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Assessing Tyler Kroft's Draft Value

Not only did the Bengals love Tyler Kroft, but Marvin Lewis called him "the best of the TE prospects" in the 2015 draft class.

Ed Mulholland-USA TODAY Sports

The Bengals took Rutgers tight end Tyler Kroft with their first of two third-round picks in this year's draft.

Though it came as a bit of a surprise, Kroft did address a need at that position with Tyler Eifert recovering from shoulder surgery, and Jermaine Gresham almost certainly not returning to Cincinnati.

The 6-foot-5, 247-pound Kroft turned pro after a so-so junior season, which turned out to be a smart move after he became a top-100 pick. Was he worth it though?'s Lance Zierlein did not agree with the pick, giving Kroft a Round 5 grade and ranked him the 163rd-overall prospect. Mel Kiper also thought this was a bit of a reach. He ranked Kroft as his 122nd-overall player. Todd McShay was friendlier with his grade, ranking Kroft 76th overall.

Bleacher Report's Matt Miller ranked Kroft as his eighth-best tight end and 143rd overall.

CBS Sports' Rob Rang ranked Kroft as his 134th-overall prospect with a Round 6 grade. And, the guys at Mocking the Draft ranked Kroft 230th.

If you average those rankings, Kroft had a 144.67 ranking, making him worthy of a late fourth or early fifth-round pick. It's clear the draft analysts and experts didn't think as highly of Kroft as the Bengals did. Not only did they love Kroft, but Marvin Lewis called him "the best of the TE prospects" in this draft.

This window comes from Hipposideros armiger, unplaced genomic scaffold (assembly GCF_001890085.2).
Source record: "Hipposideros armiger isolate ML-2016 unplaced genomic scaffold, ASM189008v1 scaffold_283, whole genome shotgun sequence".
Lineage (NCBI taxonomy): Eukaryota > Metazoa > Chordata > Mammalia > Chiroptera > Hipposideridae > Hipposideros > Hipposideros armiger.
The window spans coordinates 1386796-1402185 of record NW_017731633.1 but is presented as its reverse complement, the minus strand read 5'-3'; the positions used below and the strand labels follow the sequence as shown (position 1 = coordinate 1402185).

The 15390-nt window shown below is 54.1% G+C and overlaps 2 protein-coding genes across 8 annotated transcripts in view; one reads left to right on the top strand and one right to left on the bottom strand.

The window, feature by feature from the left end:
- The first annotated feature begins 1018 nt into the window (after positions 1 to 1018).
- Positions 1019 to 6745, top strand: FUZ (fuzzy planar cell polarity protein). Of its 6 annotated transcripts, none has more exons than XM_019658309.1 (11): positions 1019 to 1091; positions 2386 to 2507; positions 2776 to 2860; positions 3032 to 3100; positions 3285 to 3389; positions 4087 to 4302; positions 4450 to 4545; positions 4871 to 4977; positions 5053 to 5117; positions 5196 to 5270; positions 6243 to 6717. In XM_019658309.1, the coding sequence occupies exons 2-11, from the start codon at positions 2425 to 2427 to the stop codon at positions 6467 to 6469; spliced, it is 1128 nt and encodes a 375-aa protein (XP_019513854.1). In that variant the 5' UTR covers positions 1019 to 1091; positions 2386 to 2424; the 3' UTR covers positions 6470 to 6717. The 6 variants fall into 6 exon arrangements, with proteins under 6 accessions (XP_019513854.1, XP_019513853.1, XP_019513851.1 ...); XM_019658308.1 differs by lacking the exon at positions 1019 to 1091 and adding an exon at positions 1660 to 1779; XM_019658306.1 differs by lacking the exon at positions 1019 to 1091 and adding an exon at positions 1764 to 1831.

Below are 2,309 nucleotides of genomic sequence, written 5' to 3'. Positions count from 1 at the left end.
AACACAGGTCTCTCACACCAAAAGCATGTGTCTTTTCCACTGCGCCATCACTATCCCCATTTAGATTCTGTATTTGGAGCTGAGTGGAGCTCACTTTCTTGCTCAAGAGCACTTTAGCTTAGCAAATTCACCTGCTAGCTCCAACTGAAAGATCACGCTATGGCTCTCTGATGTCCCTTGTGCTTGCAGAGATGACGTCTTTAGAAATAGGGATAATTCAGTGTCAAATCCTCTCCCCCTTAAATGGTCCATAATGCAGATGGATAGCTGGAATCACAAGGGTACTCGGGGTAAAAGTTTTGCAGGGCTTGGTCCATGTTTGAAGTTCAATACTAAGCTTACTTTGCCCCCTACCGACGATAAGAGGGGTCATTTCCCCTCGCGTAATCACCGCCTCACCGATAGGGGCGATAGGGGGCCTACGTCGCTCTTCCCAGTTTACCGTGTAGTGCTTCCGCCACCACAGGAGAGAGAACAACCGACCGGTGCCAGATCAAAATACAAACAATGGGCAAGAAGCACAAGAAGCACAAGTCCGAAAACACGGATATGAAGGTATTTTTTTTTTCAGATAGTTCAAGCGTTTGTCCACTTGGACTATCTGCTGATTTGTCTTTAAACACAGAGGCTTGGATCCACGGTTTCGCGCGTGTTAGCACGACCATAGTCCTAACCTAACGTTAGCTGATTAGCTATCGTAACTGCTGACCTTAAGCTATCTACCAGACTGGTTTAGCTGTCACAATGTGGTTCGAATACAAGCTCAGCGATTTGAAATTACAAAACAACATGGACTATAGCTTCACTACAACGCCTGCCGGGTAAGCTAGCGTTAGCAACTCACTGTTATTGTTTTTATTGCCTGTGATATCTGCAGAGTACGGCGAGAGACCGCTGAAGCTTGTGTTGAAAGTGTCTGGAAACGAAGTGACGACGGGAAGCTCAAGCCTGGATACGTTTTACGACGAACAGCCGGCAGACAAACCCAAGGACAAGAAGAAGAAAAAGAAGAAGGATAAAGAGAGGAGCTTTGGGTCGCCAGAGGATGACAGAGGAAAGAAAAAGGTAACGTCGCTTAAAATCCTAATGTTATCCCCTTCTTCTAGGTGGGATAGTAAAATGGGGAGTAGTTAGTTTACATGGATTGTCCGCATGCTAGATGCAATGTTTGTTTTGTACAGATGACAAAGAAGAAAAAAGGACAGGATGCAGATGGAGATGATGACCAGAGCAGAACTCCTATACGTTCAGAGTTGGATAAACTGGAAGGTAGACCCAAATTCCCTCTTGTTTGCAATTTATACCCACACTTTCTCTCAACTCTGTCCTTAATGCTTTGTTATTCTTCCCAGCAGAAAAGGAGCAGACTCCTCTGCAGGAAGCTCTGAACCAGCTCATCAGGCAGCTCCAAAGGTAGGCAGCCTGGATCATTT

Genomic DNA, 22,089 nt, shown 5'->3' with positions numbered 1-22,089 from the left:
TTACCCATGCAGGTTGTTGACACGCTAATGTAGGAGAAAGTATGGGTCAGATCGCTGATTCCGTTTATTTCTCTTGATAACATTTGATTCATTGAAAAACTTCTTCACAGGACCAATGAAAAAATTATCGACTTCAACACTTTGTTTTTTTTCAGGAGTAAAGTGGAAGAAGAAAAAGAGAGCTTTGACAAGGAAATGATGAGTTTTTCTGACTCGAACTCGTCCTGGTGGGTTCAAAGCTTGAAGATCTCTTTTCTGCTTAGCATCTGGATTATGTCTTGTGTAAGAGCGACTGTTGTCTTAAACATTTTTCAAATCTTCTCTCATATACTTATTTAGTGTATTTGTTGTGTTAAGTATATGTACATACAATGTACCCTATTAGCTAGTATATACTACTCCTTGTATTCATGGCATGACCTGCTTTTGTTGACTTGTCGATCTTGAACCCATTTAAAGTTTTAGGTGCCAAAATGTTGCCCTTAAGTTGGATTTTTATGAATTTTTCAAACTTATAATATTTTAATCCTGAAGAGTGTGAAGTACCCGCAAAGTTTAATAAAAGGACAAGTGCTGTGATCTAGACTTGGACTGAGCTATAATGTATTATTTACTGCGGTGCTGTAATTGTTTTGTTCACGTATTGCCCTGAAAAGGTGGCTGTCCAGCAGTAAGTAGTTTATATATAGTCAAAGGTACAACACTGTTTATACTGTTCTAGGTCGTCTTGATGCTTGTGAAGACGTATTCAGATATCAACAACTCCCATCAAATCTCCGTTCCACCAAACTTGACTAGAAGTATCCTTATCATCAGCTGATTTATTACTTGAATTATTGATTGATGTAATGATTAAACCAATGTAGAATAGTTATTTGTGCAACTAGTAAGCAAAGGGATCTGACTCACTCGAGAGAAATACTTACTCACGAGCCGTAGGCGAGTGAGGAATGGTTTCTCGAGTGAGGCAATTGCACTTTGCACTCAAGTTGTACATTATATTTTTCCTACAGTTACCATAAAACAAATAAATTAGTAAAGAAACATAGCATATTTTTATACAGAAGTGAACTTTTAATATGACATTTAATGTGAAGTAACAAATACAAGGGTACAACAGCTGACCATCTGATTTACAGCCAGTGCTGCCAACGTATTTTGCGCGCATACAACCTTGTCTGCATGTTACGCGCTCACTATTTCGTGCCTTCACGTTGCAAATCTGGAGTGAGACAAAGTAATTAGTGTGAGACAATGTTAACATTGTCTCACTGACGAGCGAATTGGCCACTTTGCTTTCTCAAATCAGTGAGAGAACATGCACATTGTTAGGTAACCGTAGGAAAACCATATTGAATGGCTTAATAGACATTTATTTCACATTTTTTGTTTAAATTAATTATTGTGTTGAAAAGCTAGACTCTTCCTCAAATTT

You also have to understand Kroft's situation to see why a team like the Bengals thought he was worthy of a top-85 pick when most had him ranked far outside that range. He was expected to be a bigger prospect heading into the 2014 season after leading his team in receiving yards (573) and receptions (43) to go with four scores in 2013.

However, Kroft was part of an offense that finished 99th in total passing attempts last year (357) and respectively, he was asked to be more of a blocker and less of a receiving threat. If you compare his sophomore numbers to that of Maxx Williams' in 2015, the first tight end taken in this year's draft, there isn't much of a difference.

Williams led Minnesota in receptions (36), yards (569) and receiving touchdowns (eight) this past season. Kroft had seven more catches for four more yards and four fewer scores.

It's probably safe to assume the Bengals put more value on Kroft's 2013 season than his 2014 campaign. That would explain the big disparity between his pre-draft rankings and where he was actually selected.

Whatever Kroft becomes as an NFL player, we'll likely have a good feel for it after his rookie campaign. He's currently the No. 2 tight end behind Eifert. Given Eifert's injury history, should give him some good opportunities.